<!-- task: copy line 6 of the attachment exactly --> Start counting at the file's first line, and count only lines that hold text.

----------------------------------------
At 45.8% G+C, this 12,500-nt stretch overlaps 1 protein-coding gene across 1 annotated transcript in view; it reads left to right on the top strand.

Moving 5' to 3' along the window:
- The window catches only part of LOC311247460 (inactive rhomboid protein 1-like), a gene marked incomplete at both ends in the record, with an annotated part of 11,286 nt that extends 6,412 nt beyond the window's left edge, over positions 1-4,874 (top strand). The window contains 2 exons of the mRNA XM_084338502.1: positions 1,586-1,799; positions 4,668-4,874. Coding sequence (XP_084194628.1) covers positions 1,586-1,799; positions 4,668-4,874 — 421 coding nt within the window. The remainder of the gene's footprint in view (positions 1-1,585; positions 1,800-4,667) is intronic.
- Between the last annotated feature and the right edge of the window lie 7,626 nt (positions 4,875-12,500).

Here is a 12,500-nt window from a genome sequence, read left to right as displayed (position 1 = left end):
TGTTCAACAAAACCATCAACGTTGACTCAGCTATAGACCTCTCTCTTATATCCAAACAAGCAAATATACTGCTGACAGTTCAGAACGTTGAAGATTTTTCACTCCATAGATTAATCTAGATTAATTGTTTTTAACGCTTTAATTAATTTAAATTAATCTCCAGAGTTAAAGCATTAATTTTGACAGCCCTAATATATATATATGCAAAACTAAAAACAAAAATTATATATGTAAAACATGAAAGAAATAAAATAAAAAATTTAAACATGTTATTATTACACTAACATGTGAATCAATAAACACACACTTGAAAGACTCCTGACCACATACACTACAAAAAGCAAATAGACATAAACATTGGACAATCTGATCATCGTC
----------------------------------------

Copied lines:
TGTTCAACAAAACCATCAACGTTGACTCAGCTATAGACCTCTCTCTTATATCCAAACAAGCAAATATACTGCTGACAGTTCAGAACGTTGAAGATTTTTCACTCCATAGATTAATCTAGATTAATTGTTTTTAACGCTTTAATTAATTTAAATTAATCTCCAGAGTTAAAGCATTAATTTTGACAGCCCTAATATATATATATGCAAAACTAAAAACAAAAATTATATATGTAAAACATGAAAGAAATAAAATAAAAAATTTAAACATGTTATTATTACACTAACATGTGAATCAATAAACACACACTTGAAAGACTCCTGACCACATACACTACAAAAAGCAAATAGACATAAACATTGGACAATCTGATCATCGTC